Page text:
The petition to ‘Secure resources and funding, and begin construction of a Death Star by 2016’ aimed to spur job creation in the fields of construction, engineering and space exploration by focusing defence resources on a space-superiority platform and weapon system.
The US government could have just issued a standard ‘no’ response to the petition, but instead Shawcross – clearly a Star Wars aficionado – crafted a detailed response, littered with references to the galaxy far far away and acting as a rallying cry for the sci/tech sector.
You know you’re in for a good read, when the headline of a government petition reply is: ‘This Isn't the Petition Response You're Looking For’.
Shawcross initially listed some of the reasons why the government couldn’t go ahead with the request:
"The construction of the Death Star has been estimated to cost more than $850,000,000,000,000,000. We're working hard to reduce the deficit, not expand it.
The Administration does not support blowing up planets.
"Why would we spend countless taxpayer dollars on a Death Star with a fundamental flaw that can be exploited by a one-man starship?"
In the same comical tone, Shawcross went on to detail all the current achievements by the US government space team: the International Space Station, which routinely welcomes visiting spacecraft and repairs on-board garbage mashers; two robot science labs - one wielding a laser - roving around Mars; and not forgetting Nasa's Commercial Crew and Cargo Program Office (C3PO).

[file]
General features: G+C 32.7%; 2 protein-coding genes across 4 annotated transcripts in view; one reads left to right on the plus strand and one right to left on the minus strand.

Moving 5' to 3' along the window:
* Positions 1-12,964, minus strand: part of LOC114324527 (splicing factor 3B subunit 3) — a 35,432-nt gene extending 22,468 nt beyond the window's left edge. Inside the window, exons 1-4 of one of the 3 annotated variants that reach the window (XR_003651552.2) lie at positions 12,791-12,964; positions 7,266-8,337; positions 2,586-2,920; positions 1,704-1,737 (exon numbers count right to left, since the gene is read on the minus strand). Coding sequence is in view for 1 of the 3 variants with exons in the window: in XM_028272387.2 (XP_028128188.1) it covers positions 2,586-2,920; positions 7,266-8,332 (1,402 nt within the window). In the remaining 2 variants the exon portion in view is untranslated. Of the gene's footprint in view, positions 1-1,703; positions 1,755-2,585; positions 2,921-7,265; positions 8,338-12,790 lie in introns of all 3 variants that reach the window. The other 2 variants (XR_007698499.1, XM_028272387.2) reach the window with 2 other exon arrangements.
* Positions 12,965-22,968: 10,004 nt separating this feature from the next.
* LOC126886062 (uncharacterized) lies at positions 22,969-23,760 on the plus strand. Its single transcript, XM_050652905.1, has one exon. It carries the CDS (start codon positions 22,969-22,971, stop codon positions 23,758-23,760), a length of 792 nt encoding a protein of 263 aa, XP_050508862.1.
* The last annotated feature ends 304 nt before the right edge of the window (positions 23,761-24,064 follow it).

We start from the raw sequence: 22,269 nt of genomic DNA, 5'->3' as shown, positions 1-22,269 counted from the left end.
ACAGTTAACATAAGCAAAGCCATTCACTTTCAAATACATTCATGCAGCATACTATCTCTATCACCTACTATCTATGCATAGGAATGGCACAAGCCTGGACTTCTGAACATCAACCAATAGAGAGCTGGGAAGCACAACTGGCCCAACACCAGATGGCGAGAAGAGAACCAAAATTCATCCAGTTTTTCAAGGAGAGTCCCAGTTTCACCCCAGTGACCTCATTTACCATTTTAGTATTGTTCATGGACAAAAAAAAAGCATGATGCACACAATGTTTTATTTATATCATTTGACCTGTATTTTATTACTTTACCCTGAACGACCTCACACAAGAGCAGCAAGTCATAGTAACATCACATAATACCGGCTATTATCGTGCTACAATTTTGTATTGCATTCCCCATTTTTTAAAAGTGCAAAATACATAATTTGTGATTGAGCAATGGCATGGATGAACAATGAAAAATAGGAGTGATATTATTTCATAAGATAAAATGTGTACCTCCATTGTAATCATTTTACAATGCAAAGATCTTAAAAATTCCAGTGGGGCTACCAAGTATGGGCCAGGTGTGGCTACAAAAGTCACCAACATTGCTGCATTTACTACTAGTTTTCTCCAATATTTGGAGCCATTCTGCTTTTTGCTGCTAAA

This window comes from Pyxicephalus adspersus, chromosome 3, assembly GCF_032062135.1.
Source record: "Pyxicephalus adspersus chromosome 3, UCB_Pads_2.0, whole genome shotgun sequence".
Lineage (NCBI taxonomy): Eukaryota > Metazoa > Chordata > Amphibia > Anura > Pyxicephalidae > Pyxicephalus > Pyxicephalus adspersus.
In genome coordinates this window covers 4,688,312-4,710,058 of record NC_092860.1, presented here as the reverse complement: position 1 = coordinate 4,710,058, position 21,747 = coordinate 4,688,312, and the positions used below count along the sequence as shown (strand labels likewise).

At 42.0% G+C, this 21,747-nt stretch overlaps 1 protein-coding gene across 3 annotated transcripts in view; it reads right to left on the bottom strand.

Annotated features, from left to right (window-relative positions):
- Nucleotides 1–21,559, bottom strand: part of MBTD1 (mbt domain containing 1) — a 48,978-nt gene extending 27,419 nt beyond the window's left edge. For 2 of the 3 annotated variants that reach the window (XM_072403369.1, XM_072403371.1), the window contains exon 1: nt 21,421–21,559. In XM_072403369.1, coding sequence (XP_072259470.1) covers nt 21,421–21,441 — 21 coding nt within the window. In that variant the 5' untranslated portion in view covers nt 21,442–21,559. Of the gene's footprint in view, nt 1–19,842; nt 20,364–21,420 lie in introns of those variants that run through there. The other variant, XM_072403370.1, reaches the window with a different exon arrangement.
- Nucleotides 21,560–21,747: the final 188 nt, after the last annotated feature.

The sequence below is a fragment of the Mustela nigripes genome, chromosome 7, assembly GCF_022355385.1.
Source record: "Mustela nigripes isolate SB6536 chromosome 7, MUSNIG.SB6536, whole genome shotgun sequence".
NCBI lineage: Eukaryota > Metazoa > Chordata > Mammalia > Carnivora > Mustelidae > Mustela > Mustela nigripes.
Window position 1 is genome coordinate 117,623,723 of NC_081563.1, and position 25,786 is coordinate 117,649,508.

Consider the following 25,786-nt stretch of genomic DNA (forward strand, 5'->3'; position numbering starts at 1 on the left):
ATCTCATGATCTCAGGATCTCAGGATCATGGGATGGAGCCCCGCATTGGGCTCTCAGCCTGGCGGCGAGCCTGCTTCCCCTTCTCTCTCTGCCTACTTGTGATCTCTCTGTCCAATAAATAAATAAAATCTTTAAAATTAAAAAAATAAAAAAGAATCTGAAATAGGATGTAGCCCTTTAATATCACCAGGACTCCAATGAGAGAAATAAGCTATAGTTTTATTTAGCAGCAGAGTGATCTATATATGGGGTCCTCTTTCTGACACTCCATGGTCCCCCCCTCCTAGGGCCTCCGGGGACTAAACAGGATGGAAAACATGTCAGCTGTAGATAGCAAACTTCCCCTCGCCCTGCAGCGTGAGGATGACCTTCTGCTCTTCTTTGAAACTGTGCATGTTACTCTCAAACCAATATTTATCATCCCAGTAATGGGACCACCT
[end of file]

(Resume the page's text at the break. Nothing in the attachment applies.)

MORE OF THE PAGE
“Even though the United States doesn't have anything that can do the Kessel Run in less than 12 parsecs, we've got two spacecraft leaving the Solar System and we're building a probe that will fly to the exterior layers of the Sun,” he noted.
“We don't have a Death Star, but we do have floating robot assistants on the Space Station, a president who knows his way around a light saber and advanced (marshmallow) cannon, and the Defense Advanced Research Projects Agency, which is supporting research on building Luke's arm, floating droids, and quadruped walkers.”
And then came the masterstroke, where Shawcross proved the value of his sci-fi film fanaticism a thousand times over: “We are living in the future! Enjoy it. Or better yet, help build it by pursuing a career in a science, technology, engineering or math-related field.
“If you do pursue a career in a science, technology, engineering or math-related field, the Force will be with us! Remember, the Death Star's power to destroy a planet, or even a whole star system, is insignificant next to the power of the Force.”
That post was everywhere over social networks over the weekend, and no doubt managed to reach more of the target audience than any traditional IT skills marketing campaign could ever dream to.
So, to all members of sci/tech committees in any far away galaxies out there, or just the UK, please find your inner Force and aim to inspire rather than bore the next generation of techies, whether that’s by following Barack Obama, with his Astronomy Night on the South Lawn, or just creating IT skills campaigns that pass on a serious message in a less than serious tone.